Scaling Storage At The Client

Wouldn’t it be great if storage protocols allowed for scalability?

All three of the array-scaling approaches I discussed last week preserve traditional client protocols for connectivity, an admirable goal to be sure. But the inflexibility of these protocols holds the storage industry back, often requiring extreme efforts to achieve simple goals like continuous availability. Attempts to evolve protocols to be more flexible have met with a great deal of resistance, but this hasn’t stopped companies from trying new concepts.

Rather than trying to force existing protocols to scale, many companies are turning to the client. What if we used a special driver or even an entirely different protocol? One common approach to scale the client is to use a special storage driver that provides connectivity to multiple storage nodes.

This is part of a series on “Scale-Out” Storage Field Day 4

  • A multi-path I/O (MPIO) driver installed in the operating system can provide high availability and a bit of flexibility to boot. I’ve relied on MPIO from Veritas (DMP), EMC (PowerPath), and Microsoft for decades, and these continue to be used in today’s operating systems and hypervisors (see VMware PSP, for example). But today’s MPIO drivers are really intended to provide availability, not the kind of scalable storage we’re thinking of in this article.
  • Alternative storage protocols like ATA over Ethernet (AoE) can provide high performance, scalability, and reliability through tight integration between clients and storage nodes. But not everyone is comfortable with such a radical change to client storage connectivity. Consider the fate of pNFS, an industry-standard scalable NAS protocol that has seen almost no client adoption despite being available for most of a decade.


At Storage Field Day 4, the delegates learned about Gridstore, which uses a “virtual controller” installed in each client (typically a Hyper-V host) to distribute data across many independent nodes. This reminded some of the Coraid solution, presented at Storage Field Day 1, which uses a custom host storage controller to connect to storage nodes using the AoE protocol.

Because Gridstore is currently Windows-only, the company has wisely decided to focus the product on Hyper-V storage. It is rather well-suited to this application, offering scalability of capacity and performance with 1U nodes. If anything, the Gridstore appliances offer excessive CPU capacity, suggesting a converged offering (like those recently announced by Violin, Scale Computing, and EMC) might come next.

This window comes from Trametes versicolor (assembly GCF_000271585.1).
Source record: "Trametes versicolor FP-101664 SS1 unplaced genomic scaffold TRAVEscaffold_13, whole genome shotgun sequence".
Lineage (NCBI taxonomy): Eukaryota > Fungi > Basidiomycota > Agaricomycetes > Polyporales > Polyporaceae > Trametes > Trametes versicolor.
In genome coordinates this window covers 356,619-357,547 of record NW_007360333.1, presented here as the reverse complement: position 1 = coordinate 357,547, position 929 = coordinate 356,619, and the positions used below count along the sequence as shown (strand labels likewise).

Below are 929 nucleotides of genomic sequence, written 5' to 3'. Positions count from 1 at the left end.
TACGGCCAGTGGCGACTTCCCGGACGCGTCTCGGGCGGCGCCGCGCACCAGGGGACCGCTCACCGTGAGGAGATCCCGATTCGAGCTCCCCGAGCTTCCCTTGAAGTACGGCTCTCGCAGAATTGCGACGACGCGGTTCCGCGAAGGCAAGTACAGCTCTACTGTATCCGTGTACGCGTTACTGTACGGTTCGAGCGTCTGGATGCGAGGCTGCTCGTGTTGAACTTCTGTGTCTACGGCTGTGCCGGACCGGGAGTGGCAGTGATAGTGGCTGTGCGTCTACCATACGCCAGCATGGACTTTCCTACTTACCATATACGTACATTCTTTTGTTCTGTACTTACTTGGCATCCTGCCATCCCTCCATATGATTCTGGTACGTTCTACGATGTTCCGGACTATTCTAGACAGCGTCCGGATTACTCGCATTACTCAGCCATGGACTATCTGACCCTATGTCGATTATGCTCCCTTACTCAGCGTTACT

Oxygen Cloud

Another “change the client” option is application-integrated cloud storage. Oxygen Cloud used Storage Field Day 4 to introduce a new end user-focused enterprise file sharing product called “odrive”. Oxygen places a gateway in front of an enterprise file server or NAS array (IBM Storwize, in their demonstration) which offers storage directly to client computers through a proprietary client.

odrive functions much like Dropbox but uses in-house storage along with a cloud component to facilitate connectivity and synchronization. Since the odrive client can transparently connect to many gateways, Oxygen offers simple scalability and geographic independence.


Cleversafe first presented at Storage Field Day 3, outlining their scale-out object store architecture. This time around, Cleversafe focused on use cases for this technology, including a discussion of their combined gateway solution with Avere. But Cleversafe is a hyper-scalable storage array on its own, with a REST interface allowing simultaneous access to a true storage cloud. Cleversafe even has their own Accessor “data routers” as well as a client application allowing direct access to the cloud.

At Storage Field Day 4, Cleversafe spent a lot of time talking about customer use cases in a variety of scenarios, including using gateways from Panzura and Avere as well as media distribution with ctera. They also demonstrated scaling and data distribution, as seen in the video below.

Stephen’s Stance

Scaling storage is a serious challenge for the industry, but there is a great deal of thought, effort, and creativity going into it right now. Companies like Gridstore, Oxygen Cloud, and Cleversafe have come up with effective client-side solutions to enable scale-out storage to sing. If you’ve got an appropriate application, client, or gateway, scale-out is a real possibility!